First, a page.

Structure and dynamics of odonate communities: Accessing habitat, responding to risk, and enabling reproduction

Patrick W. Crumrine, Paul V. Switzer, Philip H. Crowley

Research output: Chapter in Book/Report/Conference proceedingChapterpeer-review

21 Scopus citations


This chapter highlights the key abiotic and community-level interactions that influence odonate community structure. Three important life-history based issues central to odonate communities are developed: habitat access, response to risk during the larval stage, and emergence and reproduction. Each issue is addressed by considering relevant ecological theory and identifying and reviewing empirical studies with odonates that address hypotheses raised by theoretical studies. Although numerous short-term studies at relatively small spatial scales have been conducted with odonate larvae, very little is known about the relative impacts of competition, cannibalism, predation, intraguild predation and size structure on odonate population dynamics, and community structure in natural systems. Longterm studies at multiple life history stages and levels of organization are required to generate a more complete understanding of odonate communities, and ecological communities in general.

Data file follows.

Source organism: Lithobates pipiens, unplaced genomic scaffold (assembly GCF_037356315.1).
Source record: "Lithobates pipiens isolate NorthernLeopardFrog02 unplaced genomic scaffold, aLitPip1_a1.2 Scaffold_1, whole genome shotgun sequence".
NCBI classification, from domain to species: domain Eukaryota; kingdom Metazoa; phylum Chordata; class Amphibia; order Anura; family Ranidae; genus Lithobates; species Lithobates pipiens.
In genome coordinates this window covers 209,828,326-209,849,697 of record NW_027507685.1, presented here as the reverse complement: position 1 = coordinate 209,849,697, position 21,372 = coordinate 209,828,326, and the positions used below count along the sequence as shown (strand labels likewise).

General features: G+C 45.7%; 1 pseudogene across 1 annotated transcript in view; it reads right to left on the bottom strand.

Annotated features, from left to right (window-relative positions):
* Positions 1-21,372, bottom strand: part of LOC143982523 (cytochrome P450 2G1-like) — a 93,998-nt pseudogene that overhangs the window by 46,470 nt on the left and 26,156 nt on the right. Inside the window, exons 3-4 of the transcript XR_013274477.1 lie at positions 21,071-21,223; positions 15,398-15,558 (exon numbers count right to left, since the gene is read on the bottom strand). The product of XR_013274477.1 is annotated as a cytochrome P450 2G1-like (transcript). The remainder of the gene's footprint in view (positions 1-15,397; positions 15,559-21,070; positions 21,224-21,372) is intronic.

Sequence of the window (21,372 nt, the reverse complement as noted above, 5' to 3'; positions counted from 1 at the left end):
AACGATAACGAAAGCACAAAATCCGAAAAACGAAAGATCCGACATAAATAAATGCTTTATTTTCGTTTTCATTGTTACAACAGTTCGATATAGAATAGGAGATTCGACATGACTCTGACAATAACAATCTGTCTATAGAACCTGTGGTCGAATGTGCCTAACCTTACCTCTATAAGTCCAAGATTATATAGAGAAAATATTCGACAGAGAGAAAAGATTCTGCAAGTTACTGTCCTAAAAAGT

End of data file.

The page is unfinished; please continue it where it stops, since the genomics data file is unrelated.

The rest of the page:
Original languageEnglish
Title of host publicationDragonflies and Damselflies
Subtitle of host publicationModel Organisms for Ecological and Evolutionary Research
ISBN (Electronic)9780191710889
StatePublished - Sep 1 2008

Bibliographical note

Publisher Copyright:
© Oxford University Press 2008. All rights reserved.


  • Cannibalism
  • Community structure
  • Competition
  • Intraguild predation
  • Odonates
  • Predation
  • Size structure

ASJC Scopus subject areas

  • General Agricultural and Biological Sciences


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